• Open the Floor, and Demonstrate Understanding

Another great way to build psychological safety at work is to open the floor when decisions are being made, and to take input from your team. This might look like a “round table” discussion where everyone gets to share ideas of feelings, or another similar type of forum. These open discussions will allow everyone to become comfortable sharing, contiburing, asking questions, and being part of the discussion.

During these times, it’s also important to demonstrate understanding. Instead of just taking an opinion and plowing onward, you can follow up with “If I’m understanding you correctly, what you mean is _____.” This will help ensure that ideas are being understood, that your people feel heard, that ideas are fleshed out, and that the floor is still open for follow-up discussions and feedback. 


  • Understand the Newer Challenges Hybrid Teams Face

When it comes to hybrid or remote teams, psychological safety is even more complex, and there are even more challenges to overcome. For example, employees have reported feeling alienated or discluded from the decision-making process over their choices to work remotely or from the office, with priority given to those who come into the office. This is an example of how someone might feel “unsafe” based on their choice.

In order to combat these challenges, managers can take steps to create an environment where the playing field is equal, whether your team member is in-person or not. Equal opportunities should be given to team members based on factors such as skill and job role, not location.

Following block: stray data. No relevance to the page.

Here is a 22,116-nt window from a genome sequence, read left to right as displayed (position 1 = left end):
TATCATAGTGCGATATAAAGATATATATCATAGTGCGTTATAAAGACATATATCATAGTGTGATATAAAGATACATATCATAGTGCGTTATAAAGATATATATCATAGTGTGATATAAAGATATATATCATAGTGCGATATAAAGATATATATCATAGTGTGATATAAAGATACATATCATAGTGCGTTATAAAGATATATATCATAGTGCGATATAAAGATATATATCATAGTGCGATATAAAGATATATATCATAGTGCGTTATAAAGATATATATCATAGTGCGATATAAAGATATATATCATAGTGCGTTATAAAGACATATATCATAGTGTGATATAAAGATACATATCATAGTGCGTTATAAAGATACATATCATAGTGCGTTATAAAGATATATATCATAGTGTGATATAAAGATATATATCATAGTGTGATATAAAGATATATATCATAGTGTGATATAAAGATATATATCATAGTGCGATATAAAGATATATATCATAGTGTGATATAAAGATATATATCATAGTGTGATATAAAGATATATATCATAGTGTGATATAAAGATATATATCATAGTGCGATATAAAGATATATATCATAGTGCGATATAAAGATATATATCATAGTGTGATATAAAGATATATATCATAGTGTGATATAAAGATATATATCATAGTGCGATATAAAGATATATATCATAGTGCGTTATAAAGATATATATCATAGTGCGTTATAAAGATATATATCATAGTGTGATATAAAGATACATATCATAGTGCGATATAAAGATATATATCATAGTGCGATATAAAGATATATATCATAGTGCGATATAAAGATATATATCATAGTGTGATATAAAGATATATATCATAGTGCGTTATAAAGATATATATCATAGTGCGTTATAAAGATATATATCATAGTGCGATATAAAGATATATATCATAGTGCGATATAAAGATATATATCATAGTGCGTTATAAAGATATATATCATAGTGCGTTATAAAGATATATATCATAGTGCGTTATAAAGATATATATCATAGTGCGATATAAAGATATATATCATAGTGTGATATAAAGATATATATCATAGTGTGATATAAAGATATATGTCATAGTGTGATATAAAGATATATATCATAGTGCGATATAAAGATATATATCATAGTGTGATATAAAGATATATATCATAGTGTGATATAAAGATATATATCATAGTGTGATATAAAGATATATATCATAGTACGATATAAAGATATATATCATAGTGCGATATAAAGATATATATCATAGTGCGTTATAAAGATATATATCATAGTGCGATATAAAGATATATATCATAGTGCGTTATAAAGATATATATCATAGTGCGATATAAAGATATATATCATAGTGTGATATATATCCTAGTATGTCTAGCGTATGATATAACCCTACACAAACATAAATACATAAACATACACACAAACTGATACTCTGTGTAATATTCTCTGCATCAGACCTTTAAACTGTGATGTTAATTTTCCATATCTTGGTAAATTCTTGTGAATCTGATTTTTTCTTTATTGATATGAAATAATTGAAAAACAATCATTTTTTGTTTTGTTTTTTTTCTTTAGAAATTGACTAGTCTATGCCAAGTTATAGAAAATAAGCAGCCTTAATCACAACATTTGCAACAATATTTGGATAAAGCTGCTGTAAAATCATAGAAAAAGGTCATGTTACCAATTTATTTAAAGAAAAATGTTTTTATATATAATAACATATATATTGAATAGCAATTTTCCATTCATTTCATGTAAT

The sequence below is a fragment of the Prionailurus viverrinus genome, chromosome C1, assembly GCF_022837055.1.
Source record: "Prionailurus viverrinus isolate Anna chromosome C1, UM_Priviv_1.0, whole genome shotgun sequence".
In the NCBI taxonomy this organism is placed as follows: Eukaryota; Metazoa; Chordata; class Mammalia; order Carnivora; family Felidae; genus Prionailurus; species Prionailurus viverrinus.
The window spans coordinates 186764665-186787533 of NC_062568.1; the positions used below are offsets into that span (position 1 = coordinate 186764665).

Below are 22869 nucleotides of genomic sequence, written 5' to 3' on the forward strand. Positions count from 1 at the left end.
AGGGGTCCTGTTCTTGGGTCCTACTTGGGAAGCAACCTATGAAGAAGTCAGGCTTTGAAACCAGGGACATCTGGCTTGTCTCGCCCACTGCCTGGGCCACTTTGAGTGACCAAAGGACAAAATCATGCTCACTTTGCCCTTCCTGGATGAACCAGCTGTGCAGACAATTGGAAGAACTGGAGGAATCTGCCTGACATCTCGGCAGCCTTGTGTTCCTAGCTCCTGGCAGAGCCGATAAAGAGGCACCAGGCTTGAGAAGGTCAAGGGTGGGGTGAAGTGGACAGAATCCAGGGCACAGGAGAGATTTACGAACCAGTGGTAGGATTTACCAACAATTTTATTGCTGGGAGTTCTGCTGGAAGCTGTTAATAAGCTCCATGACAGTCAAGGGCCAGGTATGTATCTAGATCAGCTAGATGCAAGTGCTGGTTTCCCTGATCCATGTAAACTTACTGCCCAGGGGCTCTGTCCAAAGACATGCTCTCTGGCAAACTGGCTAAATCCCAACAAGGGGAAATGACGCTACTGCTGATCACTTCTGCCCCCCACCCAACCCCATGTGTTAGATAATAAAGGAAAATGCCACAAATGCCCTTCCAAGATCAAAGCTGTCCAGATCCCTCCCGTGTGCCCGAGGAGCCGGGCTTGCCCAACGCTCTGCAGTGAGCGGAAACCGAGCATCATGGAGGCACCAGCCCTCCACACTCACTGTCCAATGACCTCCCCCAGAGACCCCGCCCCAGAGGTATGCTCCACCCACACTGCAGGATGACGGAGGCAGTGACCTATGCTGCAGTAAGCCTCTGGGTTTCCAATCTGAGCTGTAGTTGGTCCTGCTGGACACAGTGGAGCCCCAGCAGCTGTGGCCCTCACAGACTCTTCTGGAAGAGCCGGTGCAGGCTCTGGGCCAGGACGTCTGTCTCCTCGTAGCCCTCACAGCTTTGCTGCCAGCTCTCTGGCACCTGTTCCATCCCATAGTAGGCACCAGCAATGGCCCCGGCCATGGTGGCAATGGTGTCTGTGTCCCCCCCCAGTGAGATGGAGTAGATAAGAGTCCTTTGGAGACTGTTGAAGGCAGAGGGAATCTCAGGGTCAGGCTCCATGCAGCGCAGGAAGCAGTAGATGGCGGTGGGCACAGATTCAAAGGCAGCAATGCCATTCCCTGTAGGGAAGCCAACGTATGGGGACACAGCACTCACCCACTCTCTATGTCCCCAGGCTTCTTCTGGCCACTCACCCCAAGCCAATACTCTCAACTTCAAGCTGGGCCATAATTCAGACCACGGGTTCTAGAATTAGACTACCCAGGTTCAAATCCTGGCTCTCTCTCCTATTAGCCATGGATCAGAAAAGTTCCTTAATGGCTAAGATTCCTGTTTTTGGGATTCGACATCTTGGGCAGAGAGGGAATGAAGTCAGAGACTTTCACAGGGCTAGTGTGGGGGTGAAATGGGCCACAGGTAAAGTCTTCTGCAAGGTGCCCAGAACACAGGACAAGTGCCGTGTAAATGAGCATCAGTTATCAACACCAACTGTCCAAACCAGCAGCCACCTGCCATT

You also need to tune in to little comments other team members might make, such as “We really missed you when you were working from home.” With hybrid or flexible teams, there are endless reasons why someone might choose to WFH, including health issues, family concerns, and even just personal preference.

Employees need to feel psychological safety in order for remote and hybrid teams to feel strong, connected and cohesive. 

This aspect to psychological safety is rapidly developing and ever-changing, but the gist of it is that leaders need to take into account the challenges hybrid teams face when they’re working to foster psychological safety.

  • Consider Activities That Help Build Trust and Strengthen Relationships

Stronger teams who communicate better are going to have a better sense of psychological safety. It’s likely that you’ve been part of a team or department before where there was a sense of unity, people got along, and genuinely enjoyed each other’s company. In order to help your team improve communication and their interpersonal relationships, look into activities that can help you accomplish these goals.

Especially in the era of COVID-19 and remote teams, your people are likely itching for amazing opportunities to connect, unwind, and just have fun together. We know for a fact that excellent team building activities can tangibly revitalize the workplace

In order to build trust and strengthen relationships with hybrid and remote teams, virtual team building activities are definitely the way to go. 


Hi ?, we’re Kabloom, and we’re experts when it comes to virtual team building activities. These events can help your team connect, have fun, unwind together, and ultimately develop and strengthen psychological safety, and they’re specifically designed for your hybrid or virtual team. From virtual karaoke that will have everyone belting their favorite songs, to unwinding with team yoga, we have virtual events for every team.

Interested in learning how our virtual team builders can help strengthen your team’s sense of psychological safety? Talk with one of our experts today to schedule a free demo.